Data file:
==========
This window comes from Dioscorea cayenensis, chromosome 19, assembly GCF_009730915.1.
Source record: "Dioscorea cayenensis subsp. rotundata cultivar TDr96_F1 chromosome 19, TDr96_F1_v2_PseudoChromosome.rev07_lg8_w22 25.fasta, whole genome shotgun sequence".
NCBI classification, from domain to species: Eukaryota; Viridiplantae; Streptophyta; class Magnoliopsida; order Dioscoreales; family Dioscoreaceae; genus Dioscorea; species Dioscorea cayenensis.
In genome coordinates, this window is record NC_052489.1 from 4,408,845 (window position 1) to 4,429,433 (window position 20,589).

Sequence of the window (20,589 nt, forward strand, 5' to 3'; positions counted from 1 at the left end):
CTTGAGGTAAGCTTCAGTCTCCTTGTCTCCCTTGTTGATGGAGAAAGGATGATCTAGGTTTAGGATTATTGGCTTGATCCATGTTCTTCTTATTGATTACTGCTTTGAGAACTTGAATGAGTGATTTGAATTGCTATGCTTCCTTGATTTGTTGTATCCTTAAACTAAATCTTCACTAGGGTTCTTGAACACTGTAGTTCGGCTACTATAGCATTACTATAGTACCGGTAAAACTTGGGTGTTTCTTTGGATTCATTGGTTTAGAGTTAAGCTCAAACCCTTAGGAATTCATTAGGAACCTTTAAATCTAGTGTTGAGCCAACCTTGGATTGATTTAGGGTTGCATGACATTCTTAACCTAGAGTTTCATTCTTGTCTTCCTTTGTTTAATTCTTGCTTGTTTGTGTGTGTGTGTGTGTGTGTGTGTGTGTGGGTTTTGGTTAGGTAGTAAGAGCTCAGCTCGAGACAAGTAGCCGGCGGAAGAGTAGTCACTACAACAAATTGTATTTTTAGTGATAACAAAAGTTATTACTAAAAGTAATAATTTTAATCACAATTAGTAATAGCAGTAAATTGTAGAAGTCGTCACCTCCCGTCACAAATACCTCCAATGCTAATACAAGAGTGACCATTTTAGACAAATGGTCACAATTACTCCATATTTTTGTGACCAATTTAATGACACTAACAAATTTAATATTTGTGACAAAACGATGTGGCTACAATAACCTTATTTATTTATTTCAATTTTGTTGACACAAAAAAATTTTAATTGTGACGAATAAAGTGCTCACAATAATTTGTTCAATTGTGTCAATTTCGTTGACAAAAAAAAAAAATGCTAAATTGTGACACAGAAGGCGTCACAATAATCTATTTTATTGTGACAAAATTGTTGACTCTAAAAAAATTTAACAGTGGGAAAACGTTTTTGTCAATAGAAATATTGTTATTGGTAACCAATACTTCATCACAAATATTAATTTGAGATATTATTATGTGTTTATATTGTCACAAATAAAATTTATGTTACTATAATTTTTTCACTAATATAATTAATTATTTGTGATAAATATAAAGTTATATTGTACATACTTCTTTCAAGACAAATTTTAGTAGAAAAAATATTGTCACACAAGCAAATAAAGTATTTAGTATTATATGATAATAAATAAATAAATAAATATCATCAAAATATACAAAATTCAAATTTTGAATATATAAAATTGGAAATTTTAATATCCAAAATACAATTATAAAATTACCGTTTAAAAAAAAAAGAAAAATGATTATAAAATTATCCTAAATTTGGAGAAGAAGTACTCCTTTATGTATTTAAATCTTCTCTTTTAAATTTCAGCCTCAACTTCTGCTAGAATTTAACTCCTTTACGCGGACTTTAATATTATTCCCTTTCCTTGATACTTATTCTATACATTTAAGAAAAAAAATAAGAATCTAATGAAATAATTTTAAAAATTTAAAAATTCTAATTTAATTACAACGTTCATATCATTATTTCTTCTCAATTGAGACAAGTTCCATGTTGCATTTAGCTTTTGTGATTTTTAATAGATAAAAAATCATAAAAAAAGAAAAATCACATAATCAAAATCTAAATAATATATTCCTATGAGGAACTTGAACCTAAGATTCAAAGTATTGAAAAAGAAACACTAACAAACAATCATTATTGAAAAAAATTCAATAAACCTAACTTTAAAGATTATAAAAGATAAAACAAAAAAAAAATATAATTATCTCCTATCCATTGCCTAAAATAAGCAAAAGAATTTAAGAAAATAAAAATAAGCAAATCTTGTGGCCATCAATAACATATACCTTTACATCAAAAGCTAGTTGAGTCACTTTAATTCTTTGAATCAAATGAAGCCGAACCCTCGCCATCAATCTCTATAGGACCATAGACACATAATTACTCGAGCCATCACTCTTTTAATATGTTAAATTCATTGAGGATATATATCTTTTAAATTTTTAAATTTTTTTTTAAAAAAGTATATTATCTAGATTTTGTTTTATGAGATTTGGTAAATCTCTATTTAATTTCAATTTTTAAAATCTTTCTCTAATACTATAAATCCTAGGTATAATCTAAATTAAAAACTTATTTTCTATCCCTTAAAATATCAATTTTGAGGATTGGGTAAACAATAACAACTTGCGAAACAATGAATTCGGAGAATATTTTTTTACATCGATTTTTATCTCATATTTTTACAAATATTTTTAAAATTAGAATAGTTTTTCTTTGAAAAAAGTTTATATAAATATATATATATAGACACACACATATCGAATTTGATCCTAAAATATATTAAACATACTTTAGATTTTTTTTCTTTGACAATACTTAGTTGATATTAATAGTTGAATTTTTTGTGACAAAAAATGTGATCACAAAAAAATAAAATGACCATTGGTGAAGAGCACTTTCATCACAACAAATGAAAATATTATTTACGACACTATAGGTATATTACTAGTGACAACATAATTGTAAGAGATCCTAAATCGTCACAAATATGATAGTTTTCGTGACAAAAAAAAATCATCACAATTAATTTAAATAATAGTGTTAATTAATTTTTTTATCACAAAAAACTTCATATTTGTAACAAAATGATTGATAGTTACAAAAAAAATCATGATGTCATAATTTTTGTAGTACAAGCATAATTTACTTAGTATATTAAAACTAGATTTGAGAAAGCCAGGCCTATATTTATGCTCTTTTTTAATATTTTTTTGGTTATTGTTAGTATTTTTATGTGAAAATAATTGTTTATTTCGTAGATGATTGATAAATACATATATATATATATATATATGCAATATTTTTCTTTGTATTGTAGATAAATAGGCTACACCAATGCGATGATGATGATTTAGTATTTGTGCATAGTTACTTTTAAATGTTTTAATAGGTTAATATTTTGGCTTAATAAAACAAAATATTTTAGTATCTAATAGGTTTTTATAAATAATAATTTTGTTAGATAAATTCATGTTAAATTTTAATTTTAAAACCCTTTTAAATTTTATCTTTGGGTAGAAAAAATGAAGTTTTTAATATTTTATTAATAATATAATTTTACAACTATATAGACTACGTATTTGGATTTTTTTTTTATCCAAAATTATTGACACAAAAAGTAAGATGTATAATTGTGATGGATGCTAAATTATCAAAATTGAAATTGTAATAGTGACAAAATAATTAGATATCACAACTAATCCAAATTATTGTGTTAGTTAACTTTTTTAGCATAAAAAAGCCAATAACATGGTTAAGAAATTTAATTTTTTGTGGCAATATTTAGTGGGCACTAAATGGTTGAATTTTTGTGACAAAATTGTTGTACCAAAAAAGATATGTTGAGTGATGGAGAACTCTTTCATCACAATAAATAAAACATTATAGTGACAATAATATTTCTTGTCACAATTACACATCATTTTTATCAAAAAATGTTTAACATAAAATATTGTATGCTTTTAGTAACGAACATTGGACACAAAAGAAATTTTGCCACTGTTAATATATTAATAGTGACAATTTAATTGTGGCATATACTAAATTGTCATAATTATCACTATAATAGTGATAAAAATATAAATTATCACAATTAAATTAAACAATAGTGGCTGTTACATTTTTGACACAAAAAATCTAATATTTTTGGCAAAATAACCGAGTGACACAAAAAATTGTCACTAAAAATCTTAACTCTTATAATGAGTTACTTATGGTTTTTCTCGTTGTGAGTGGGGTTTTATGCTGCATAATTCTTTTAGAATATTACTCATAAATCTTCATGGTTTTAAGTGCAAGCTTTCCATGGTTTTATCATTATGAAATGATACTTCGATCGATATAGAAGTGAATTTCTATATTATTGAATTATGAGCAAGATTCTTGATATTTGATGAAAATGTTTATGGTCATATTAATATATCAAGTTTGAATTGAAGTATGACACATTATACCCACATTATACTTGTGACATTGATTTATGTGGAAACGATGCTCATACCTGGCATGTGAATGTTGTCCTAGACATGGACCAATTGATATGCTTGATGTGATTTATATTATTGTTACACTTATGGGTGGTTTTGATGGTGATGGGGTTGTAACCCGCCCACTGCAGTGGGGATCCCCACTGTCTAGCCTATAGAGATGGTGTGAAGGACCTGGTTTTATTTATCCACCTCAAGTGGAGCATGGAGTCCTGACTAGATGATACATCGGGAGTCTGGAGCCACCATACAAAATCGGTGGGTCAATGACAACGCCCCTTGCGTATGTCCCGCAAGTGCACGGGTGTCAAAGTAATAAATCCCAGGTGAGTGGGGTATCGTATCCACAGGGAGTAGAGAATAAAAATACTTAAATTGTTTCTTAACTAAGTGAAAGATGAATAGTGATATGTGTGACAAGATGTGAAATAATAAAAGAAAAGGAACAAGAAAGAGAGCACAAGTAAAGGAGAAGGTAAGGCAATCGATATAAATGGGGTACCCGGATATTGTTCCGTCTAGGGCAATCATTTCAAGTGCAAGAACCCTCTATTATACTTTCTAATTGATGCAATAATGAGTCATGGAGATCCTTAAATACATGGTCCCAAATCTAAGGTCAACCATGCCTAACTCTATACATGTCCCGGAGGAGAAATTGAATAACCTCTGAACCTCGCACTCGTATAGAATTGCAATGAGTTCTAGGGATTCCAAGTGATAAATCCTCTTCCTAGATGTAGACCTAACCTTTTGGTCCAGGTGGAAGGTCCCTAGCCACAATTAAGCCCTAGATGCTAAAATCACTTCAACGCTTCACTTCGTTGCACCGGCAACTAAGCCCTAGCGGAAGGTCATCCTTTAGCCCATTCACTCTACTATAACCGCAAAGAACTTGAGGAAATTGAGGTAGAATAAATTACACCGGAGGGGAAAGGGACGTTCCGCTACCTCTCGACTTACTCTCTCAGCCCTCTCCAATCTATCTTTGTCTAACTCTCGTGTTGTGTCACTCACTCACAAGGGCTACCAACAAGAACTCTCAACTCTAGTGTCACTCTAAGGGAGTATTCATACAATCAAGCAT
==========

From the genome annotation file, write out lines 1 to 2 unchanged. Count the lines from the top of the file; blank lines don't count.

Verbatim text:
This window comes from Dioscorea cayenensis, chromosome 19, assembly GCF_009730915.1.
Source record: "Dioscorea cayenensis subsp. rotundata cultivar TDr96_F1 chromosome 19, TDr96_F1_v2_PseudoChromosome.rev07_lg8_w22 25.fasta, whole genome shotgun sequence".